Shellac solvent

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    Sam Downs

    Was about to reply about the Denatonium as well 🙂
    It didn’t smell bad and dissolved my Liberon flakes in a couple of hours with regular shaking. Haven’t had a chance to use it yet but hopefully tomorrow. That particular Amazon item is also in sale at the moment for $9.99. Unfortunately I payed almost twice that.

    Larry Geib

    Here is the SDS sheet for denatonium benzoate.

    It appears to be 80% ethylene glycol, so it’s not entirely benign. It has all the ethylene glycol toxicity issues. And the second ingredient may be the actual denaturant.
    The hazards listed are central nervous system, liver, kidney, and blood damage.

    William Nenna

    From my understanding “Everclear” is the purist alcohol obtainable. It’s pricey though. I could use it since I only mix very small batches so it never sits mixed on the shelf very long. I have used Behlen Behkol (denatured) for years with NO complaints. I save a little by using cheaper hardware store alcohol for cleaning brushes etc. Behkol is supposed to give a little longer open time and I have had no problems at all dissolving shellac in it. My own test is when I sand and only get fine white dust with NO build up on sandpaper or steel wool tells me ALL I need to know!! By the way, you can use a cheap “blade-type” coffee grinder to grind shellac flakes to fine grain that will dissolve almost instantly!


    I have used denatured alcohol without problem.

    There are really heavy taxes on drinkable ethanol here in Belgium, so it is not an option.

    I have also used without detectable problems. I have recently bought 190 proof drinkable alcohol because I hadn’t been aware of the toxicity of methanol and the amounts used in denatured alcohol. The cost is far less than my insurance deductible so I’m OK with the cost. Even without the deductible, I’ll pay to save my liver.

    The green KleenStrip has less methanol than other formulas when I checked but I don’t have to worry about gloves and respirators working in my basement with the Everclear.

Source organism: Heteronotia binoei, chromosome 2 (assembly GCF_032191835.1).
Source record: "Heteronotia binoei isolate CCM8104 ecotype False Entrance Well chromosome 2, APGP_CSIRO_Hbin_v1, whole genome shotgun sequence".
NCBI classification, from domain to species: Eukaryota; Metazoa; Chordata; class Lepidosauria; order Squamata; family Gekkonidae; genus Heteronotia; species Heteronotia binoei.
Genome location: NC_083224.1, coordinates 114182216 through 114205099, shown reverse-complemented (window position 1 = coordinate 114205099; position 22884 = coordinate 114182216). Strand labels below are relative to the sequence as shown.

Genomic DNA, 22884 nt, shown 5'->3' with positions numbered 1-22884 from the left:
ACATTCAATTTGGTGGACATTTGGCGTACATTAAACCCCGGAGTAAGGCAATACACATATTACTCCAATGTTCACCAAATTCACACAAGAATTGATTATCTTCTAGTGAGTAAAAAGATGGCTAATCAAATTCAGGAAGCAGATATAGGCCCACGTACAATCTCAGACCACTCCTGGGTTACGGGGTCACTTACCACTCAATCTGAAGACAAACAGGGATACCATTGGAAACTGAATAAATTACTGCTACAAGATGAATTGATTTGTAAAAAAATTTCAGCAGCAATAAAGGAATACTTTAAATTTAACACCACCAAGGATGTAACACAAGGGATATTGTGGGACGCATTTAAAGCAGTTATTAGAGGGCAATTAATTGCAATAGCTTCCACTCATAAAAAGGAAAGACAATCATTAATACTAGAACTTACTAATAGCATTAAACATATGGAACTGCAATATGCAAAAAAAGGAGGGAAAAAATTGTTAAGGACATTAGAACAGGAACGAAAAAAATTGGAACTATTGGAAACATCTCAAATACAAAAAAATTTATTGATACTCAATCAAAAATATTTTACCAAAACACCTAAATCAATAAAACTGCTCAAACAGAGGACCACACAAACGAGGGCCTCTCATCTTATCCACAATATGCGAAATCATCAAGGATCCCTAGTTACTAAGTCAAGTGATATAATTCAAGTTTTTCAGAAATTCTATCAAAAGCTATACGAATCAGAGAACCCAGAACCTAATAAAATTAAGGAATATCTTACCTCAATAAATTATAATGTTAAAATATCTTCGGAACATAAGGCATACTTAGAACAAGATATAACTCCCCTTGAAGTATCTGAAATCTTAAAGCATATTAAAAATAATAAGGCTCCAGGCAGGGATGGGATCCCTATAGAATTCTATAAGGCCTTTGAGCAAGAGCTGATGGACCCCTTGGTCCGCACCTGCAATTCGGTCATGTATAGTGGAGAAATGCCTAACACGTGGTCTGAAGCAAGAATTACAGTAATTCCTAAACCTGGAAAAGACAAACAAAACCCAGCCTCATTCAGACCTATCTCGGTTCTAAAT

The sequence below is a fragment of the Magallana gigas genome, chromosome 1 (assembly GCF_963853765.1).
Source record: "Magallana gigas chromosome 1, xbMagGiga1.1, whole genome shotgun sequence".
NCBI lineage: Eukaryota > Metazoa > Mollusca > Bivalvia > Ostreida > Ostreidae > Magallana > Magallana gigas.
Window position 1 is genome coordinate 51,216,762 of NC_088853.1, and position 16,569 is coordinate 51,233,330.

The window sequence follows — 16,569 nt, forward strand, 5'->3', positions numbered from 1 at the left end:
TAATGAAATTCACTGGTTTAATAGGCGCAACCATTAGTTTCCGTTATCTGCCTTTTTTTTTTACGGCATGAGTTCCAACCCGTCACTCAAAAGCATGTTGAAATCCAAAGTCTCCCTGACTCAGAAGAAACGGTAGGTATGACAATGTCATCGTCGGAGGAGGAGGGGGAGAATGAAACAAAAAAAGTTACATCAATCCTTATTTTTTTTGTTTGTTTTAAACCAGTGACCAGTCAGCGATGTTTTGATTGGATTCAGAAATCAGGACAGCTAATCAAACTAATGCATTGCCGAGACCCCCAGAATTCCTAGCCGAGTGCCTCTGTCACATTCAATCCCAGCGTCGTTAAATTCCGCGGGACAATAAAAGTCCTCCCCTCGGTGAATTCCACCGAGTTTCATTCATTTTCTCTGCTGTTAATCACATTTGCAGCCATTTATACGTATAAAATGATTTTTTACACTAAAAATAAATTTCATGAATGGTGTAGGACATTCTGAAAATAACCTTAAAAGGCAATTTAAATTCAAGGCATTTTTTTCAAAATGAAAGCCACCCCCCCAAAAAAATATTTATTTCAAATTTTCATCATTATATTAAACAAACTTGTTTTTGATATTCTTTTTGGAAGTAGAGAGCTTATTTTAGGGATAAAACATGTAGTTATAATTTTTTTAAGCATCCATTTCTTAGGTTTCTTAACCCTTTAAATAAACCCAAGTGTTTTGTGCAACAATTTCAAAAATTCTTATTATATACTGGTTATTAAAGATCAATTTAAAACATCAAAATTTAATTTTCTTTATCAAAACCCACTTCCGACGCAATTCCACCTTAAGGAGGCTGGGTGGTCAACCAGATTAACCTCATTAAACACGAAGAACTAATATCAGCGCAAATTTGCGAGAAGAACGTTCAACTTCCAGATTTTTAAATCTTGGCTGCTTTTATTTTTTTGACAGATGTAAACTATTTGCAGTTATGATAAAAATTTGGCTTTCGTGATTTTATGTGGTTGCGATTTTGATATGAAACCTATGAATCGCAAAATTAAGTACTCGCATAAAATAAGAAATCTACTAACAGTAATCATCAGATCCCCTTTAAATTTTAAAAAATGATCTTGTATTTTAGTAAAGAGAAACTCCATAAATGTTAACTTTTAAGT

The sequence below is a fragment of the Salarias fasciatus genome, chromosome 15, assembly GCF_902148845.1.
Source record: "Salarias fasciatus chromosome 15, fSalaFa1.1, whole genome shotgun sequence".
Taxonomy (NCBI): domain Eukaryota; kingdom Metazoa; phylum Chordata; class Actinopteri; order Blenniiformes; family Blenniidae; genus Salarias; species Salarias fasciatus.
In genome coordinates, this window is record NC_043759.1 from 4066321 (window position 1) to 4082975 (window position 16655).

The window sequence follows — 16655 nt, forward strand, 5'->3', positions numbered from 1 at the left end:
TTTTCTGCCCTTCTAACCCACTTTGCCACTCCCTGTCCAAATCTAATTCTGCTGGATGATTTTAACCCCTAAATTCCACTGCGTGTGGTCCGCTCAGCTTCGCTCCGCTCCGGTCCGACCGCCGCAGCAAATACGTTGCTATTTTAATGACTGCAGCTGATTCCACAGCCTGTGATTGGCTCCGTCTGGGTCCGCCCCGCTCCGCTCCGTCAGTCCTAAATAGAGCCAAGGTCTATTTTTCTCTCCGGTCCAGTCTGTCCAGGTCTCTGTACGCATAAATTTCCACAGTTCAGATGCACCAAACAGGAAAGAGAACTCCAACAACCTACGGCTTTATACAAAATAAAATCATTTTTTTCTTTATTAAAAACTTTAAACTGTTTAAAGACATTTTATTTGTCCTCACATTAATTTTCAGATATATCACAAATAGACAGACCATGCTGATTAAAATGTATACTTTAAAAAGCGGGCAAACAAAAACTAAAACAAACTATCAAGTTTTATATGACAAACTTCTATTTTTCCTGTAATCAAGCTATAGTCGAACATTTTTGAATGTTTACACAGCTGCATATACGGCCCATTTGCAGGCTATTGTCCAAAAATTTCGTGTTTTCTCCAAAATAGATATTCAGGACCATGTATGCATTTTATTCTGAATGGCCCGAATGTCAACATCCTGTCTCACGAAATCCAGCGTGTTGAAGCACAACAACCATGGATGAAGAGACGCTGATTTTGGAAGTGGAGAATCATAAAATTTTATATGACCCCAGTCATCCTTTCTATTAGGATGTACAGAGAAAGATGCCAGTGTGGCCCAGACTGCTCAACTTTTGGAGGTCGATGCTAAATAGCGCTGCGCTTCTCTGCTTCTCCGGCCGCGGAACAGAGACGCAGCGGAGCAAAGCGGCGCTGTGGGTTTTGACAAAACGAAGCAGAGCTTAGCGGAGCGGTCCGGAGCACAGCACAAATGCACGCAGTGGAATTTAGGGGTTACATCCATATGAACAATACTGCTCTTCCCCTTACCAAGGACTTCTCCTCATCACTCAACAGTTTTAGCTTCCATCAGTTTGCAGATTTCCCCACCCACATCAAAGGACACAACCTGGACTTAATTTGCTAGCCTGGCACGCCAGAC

• This reply was modified 1 year, 5 months ago by Cunha.
    Barry B

    if you can get everclear, look around or ask for polish rectified spirits…195 proof at a similar price to everclear.
    it was pretty scarce at the start of the pandemic but has returned to my local mega liquor store


    The liquor store that I bought it from showed stock on the internet. After looking around the store for a long time I decided to ask about it. They kept it in the back room and I had to fill out a form about what I was planning to do with it and if I hurt myself drinking it I wouldn’t hold them liable.

    This was at a state liquor store in “Live Free or Die” New Hampshire! They had been selling it for hand sanitizer use but they hadn’t had anyone mention shellac.

    I had never heard of the Polish spirits. Thanks

    Sven-Olof Jansson

    Just to come back to iso-propyl alcohol as dissolvent for a 2# cut of dewaxed shellac. When used on a black walnut desktop organiser, the result was quite depressing (please see photo). The surface became quite too shiny, I think. There were build-ups along the edges, and “lumps”, even when applied very thinly, and I had to wait more than ten minutes between layers. To add insult to injury, there was residual not fully dissolved flakes at the bottom of the jar.

    Desktop organiser

    Six months later, I now have finished a small chest (modelled from the tool chest project). The shellac flakes were at last fully dissolved, and using methylated 190-proof ethanol I brought the cut down, first to 1.5 and then to somewhat above 1. The former still gave a distinct shine, less build up, and both seemed “lumpy”. A 125µ lacquer filter removed the lumps, and using the around 1# cut I had a pleasant time applying a rapid drying shellac mix to the chest (a thanks for being vaccinated against SARS-CoV-2).


    To sum up: methylated alcohol and thin cuts, and get som 99% ethanol for a 2# cut, should French polishing be called for.

    Sven-Olof Jansson
    London, UK; Boston, MA

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